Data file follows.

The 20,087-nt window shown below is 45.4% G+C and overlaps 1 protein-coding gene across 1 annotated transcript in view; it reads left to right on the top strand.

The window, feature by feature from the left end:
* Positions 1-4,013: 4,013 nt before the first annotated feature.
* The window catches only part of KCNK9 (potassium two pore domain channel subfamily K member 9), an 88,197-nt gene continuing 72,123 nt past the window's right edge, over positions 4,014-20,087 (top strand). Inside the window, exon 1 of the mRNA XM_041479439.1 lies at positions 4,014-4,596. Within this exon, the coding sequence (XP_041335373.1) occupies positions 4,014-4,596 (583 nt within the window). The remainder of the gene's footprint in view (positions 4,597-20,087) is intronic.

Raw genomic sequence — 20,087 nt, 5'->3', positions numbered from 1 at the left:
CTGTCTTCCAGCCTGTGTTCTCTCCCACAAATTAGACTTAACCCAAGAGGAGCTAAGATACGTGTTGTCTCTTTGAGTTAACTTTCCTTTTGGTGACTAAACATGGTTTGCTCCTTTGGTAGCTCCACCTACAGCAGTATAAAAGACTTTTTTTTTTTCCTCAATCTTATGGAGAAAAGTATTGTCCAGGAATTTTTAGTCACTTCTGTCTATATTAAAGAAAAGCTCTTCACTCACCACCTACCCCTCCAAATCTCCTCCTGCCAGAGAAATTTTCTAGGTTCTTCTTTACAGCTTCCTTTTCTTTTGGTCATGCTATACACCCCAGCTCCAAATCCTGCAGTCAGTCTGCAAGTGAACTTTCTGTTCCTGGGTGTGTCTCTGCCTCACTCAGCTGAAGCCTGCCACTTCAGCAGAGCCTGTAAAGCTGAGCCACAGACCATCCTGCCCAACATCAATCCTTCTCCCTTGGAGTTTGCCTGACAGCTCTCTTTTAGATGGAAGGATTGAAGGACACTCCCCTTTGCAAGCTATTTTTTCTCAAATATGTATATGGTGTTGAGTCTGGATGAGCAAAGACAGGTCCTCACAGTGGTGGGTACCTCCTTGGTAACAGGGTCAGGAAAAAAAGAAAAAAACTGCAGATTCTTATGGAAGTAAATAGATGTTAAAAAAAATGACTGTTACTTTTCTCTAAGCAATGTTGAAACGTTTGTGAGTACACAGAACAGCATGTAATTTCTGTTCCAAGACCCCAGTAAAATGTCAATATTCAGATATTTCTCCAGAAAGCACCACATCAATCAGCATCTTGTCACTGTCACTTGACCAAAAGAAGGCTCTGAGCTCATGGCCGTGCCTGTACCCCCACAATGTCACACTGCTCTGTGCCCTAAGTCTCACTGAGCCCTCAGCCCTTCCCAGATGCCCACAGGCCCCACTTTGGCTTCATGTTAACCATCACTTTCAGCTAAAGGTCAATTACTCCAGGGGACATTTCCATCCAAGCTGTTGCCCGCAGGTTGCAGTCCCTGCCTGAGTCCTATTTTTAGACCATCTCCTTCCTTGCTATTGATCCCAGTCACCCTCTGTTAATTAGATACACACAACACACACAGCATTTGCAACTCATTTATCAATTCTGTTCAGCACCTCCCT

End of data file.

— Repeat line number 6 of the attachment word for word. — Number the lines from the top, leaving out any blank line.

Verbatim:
CTGTCTTCCAGCCTGTGTTCTCTCCCACAAATTAGACTTAACCCAAGAGGAGCTAAGATACGTGTTGTCTCTTTGAGTTAACTTTCCTTTTGGTGACTAAACATGGTTTGCTCCTTTGGTAGCTCCACCTACAGCAGTATAAAAGACTTTTTTTTTTTCCTCAATCTTATGGAGAAAAGTATTGTCCAGGAATTTTTAGTCACTTCTGTCTATATTAAAGAAAAGCTCTTCACTCACCACCTACCCCTCCAAATCTCCTCCTGCCAGAGAAATTTTCTAGGTTCTTCTTTACAGCTTCCTTTTCTTTTGGTCATGCTATACACCCCAGCTCCAAATCCTGCAGTCAGTCTGCAAGTGAACTTTCTGTTCCTGGGTGTGTCTCTGCCTCACTCAGCTGAAGCCTGCCACTTCAGCAGAGCCTGTAAAGCTGAGCCACAGACCATCCTGCCCAACATCAATCCTTCTCCCTTGGAGTTTGCCTGACAGCTCTCTTTTAGATGGAAGGATTGAAGGACACTCCCCTTTGCAAGCTATTTTTTCTCAAATATGTATATGGTGTTGAGTCTGGATGAGCAAAGACAGGTCCTCACAGTGGTGGGTACCTCCTTGGTAACAGGGTCAGGAAAAAAAGAAAAAAACTGCAGATTCTTATGGAAGTAAATAGATGTTAAAAAAAATGACTGTTACTTTTCTCTAAGCAATGTTGAAACGTTTGTGAGTACACAGAACAGCATGTAATTTCTGTTCCAAGACCCCAGTAAAATGTCAATATTCAGATATTTCTCCAGAAAGCACCACATCAATCAGCATCTTGTCACTGTCACTTGACCAAAAGAAGGCTCTGAGCTCATGGCCGTGCCTGTACCCCCACAATGTCACACTGCTCTGTGCCCTAAGTCTCACTGAGCCCTCAGCCCTTCCCAGATGCCCACAGGCCCCACTTTGGCTTCATGTTAACCATCACTTTCAGCTAAAGGTCAATTACTCCAGGGGACATTTCCATCCAAGCTGTTGCCCGCAGGTTGCAGTCCCTGCCTGAGTCCTATTTTTAGACCATCTCCTTCCTTGCTATTGATCCCAGTCACCCTCTGTTAATTAGATACACACAACACACACAGCATTTGCAACTCATTTATCAATTCTGTTCAGCACCTCCCT